AirHelp Helps Airline Customers Recover Lost Cash
May 12, 2014
By Oliver VanDervoort
, Contributing Writer
When it comes to air travel in the 21st century, there are some companies working hard to make sure we can stay connected, thereby making our flights that much easier. Other companies are working to make air travel more comfortable with more leg room and shorter flights. Despite all of that, there are still plenty of times when companies screw up and flights are anything other than enjoyable. Now there is a way to get some of your money back if the airline is indeed at fault for mistakes made.
Airhelp is a firm that is looking to make it easier to recoup money lost thanks to airline screw-ups. Claiming compensation for delayed, canceled, or overbooked flights can be one of the biggest hassles in all the wide world of air travel. Airhelp has announced a new feature that is said to make getting that money back much easier.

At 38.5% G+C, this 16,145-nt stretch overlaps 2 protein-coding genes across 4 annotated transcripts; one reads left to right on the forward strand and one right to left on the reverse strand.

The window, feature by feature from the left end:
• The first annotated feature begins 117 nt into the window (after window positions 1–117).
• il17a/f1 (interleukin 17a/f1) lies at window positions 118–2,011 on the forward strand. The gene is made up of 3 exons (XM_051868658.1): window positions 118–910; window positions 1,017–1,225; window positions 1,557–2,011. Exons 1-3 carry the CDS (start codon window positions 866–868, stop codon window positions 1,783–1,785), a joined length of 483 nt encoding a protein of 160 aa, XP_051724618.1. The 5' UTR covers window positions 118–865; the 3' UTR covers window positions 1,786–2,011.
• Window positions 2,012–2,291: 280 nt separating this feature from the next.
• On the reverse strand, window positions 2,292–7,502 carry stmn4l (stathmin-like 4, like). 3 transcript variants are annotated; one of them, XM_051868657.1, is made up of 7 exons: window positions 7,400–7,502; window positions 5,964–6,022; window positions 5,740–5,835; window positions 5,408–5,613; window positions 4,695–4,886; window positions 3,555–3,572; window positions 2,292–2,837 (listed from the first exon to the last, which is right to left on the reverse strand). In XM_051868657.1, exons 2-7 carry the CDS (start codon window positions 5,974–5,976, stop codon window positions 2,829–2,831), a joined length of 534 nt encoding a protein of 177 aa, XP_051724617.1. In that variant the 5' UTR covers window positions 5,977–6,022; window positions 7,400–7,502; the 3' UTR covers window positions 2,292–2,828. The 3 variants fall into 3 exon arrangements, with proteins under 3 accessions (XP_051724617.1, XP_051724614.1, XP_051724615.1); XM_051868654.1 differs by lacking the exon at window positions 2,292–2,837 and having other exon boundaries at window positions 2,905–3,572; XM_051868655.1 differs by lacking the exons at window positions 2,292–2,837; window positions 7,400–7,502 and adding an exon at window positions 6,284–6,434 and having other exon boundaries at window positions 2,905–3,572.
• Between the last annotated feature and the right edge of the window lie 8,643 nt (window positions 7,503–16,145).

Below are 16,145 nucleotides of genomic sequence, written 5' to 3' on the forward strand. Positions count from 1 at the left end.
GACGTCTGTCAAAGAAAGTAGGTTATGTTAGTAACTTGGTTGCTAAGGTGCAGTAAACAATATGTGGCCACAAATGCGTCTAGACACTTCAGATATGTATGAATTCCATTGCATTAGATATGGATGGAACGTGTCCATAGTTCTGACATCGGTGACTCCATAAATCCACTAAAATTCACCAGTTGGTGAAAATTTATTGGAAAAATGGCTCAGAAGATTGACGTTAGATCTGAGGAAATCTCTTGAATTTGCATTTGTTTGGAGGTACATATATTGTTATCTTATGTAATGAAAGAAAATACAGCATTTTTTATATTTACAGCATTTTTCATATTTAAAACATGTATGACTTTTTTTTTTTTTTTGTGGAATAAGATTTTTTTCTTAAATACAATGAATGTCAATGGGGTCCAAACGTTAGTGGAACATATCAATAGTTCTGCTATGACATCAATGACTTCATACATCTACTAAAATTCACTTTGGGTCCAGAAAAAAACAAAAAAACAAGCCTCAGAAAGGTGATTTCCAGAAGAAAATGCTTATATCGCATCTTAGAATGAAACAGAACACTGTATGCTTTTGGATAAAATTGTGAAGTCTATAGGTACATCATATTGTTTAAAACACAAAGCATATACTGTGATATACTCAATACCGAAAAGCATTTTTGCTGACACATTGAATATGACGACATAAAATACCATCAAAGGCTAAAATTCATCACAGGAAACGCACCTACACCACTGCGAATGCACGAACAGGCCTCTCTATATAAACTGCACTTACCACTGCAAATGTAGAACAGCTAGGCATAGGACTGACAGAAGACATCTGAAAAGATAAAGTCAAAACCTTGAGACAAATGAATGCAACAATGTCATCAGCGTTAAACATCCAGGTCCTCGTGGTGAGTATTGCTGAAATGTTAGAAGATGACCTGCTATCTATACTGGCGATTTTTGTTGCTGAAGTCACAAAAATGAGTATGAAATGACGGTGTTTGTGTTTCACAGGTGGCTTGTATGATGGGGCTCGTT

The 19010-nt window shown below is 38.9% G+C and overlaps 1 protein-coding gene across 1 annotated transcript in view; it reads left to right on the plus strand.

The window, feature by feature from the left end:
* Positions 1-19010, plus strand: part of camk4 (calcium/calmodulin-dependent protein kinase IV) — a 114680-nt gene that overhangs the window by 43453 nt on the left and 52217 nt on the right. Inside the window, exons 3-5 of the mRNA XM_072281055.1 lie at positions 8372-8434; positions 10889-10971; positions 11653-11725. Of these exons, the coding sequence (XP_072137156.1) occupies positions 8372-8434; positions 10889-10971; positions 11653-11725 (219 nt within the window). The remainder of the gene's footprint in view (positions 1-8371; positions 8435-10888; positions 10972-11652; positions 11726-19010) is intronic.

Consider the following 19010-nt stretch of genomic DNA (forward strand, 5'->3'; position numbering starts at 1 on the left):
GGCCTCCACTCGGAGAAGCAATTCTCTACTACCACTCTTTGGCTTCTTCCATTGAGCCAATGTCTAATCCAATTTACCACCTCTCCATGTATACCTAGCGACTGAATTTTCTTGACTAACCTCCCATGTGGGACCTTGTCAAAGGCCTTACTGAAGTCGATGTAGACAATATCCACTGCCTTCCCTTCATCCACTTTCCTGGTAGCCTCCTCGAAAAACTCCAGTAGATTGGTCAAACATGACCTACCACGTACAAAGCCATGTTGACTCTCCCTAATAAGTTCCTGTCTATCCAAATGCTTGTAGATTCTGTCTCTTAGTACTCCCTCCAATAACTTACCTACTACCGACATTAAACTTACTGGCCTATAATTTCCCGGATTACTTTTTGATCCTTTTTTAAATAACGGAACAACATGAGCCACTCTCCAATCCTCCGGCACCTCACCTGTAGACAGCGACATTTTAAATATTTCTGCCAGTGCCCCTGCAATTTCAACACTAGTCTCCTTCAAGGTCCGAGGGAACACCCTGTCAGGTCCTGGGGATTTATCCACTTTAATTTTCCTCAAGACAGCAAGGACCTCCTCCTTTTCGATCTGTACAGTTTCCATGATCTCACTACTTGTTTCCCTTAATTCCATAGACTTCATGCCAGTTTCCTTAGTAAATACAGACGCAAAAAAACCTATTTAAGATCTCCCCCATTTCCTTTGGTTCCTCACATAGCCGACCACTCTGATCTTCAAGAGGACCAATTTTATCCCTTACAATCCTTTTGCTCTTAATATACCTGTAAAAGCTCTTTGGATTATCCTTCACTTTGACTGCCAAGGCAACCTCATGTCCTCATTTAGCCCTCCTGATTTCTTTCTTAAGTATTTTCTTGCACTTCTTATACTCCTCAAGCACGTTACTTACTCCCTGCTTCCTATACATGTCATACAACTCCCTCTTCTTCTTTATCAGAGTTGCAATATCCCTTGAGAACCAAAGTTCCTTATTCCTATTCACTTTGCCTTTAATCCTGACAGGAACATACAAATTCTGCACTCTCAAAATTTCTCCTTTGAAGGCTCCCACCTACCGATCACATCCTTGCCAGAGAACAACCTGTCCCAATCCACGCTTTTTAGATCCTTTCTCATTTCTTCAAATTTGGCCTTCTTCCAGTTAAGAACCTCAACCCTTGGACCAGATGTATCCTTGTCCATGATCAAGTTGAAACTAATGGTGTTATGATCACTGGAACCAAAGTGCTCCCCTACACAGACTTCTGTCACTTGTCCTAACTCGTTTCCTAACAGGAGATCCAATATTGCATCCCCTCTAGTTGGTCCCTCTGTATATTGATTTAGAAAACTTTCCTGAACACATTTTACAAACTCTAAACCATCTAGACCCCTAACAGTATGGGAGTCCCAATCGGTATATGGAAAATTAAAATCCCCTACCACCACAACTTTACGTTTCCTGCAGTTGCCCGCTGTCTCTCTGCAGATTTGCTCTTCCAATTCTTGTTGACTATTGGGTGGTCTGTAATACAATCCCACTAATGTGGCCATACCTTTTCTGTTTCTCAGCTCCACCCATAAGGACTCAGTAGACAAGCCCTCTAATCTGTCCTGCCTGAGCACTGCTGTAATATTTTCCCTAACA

AirHelp CMO Nicolas Michaelsen talked about the service with TechCrunch in a phone interview saying, “Now, you connect your Gmail account, we search for your flight itineraries and figure out how much you can claim. If you’ve been on a delayed flight for the last three years, you can claim money for that.”
Airhelp says that customers can get as much as $800 back per canceled, overbooked, or delayed flight. When traveling inside the US, travelers can get a little bit more with as much as $1,300. The flip side of getting that kind of money back is that airlines are going to fight you tooth and nail to keep your money.
Airhelp is willing to help those customers get their money back while also taking a 25 percent cut of any money refunded. In exchange for this cut, the company is able to do the mountain of paperwork needed in order to get the money back.
Once you link your Gmail account to your Airhelp account, you can just sit back and let the firm do the work. You will need to authorize the company to handle the claim for you and then you don’t have to worry about it anymore. For its part, Airhelp has already found some real success, claiming it’s been profitable from day one.
Edited by Rory J. Thompson